Packaging That Sells Blog : Packaging Insight

Digital Printing

There are basically eight print technologies available to bring a designer's vision to life and deliver the shelf impact that drives sales. Not that one is better than the other, because each has a range of capabilities that can meet specific needs for visual impact and product presentation.

Packaging Is Key Ingredient for Consumer Product Goods

Products on crammed shelves scream for attention. Whether it's creating trial for a new product, encouraging a second look at a brand refresh, or flagging down a shopper to go off-list and pick your brand, packaging is a bridge built on understanding consumer expectations. The right package design executed the right way helps set a brand apart.

Packaging Decoration

With about 70 percent of purchase decisions being made at the shelf, packaging that gets noticed is how successful brands engage consumers. But when you look at the cost to package a product, decoration represents only a fraction of the total cost. That's why packaging is such a wise investment.

Extended-Text Labeling

Brand owners must comply with labeling regulations for all their products, regardless of product size. This is especially critical when a product contains an active ingredient such as sunscreen. The fact compliance must be maintained across all packaging formats poses some challenges for brand owners when they want to use trial or sample sizes that are small. Extended-text labels create extra space to tell a deeper brand story, provide product usage information, and still enable brand owners to meet regulatory requirements.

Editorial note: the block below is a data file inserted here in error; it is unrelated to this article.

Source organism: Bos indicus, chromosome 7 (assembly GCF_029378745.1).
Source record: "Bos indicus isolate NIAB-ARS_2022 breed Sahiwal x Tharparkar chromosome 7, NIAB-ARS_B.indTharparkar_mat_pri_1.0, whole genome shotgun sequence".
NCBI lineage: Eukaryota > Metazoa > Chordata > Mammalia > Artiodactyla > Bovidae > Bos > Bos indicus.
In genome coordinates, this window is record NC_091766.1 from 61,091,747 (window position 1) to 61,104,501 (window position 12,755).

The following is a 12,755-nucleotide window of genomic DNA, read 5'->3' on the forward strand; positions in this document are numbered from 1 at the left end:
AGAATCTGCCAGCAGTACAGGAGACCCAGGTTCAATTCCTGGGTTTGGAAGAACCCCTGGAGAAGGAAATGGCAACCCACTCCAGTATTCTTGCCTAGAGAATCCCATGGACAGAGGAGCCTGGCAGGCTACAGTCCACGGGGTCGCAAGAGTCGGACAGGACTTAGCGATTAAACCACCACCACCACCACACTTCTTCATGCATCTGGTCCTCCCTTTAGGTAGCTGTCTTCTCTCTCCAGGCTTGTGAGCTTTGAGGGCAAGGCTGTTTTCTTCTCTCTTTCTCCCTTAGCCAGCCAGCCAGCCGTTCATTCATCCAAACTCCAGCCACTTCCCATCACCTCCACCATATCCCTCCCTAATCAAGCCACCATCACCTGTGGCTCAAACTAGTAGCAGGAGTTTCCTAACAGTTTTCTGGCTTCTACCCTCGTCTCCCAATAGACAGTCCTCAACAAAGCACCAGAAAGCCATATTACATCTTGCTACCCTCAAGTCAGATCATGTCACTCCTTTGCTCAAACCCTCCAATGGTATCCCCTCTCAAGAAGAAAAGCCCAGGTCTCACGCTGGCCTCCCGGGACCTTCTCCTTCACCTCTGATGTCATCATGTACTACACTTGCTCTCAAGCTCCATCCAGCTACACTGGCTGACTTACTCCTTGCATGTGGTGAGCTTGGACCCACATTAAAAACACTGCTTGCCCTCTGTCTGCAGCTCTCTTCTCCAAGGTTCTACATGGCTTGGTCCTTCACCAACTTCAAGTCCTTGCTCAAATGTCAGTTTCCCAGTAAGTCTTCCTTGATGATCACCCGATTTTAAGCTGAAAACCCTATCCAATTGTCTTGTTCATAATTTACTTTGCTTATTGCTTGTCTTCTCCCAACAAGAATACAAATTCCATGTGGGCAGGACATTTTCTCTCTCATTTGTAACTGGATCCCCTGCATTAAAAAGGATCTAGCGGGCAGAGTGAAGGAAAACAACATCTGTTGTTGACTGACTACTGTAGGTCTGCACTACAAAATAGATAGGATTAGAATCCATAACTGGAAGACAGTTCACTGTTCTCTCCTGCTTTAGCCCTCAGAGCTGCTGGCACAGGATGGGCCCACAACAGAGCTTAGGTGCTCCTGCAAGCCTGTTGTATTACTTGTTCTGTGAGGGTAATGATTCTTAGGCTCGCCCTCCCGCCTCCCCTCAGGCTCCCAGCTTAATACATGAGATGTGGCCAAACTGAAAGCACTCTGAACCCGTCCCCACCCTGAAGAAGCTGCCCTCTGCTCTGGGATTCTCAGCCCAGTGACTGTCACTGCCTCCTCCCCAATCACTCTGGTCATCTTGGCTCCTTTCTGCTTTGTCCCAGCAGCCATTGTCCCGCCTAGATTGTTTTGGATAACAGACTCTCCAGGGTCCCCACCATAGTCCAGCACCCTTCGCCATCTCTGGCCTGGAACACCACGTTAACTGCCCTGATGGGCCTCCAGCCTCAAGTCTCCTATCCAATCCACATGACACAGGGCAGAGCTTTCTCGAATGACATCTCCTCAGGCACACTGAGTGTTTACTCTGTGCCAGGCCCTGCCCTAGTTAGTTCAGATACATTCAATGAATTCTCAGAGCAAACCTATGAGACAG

Shrink Labeling

Executing a decoration transfer today is a lot easier and less costly than ever due to advances in print technologies. Digital printing gives brand owners a host of marketing options that make it possible to trial a new product, extend a SKU offering, or try a completely new packaging approach.

WS Packaging Case Study: Extended-text label helps beauty brand capture new customers

Brand owners want to make their products available to a broader base of consumers by deploying smaller packaging sizes that conveniently allow away-from-home use. But it's a challenge when those products have an active ingredient that requires drug-facts content on the label. The brand owner's primary goal is to maintain the impression of the product held by the consumer. Many times they do not know how to take their products to market and still comply with labeling regulations.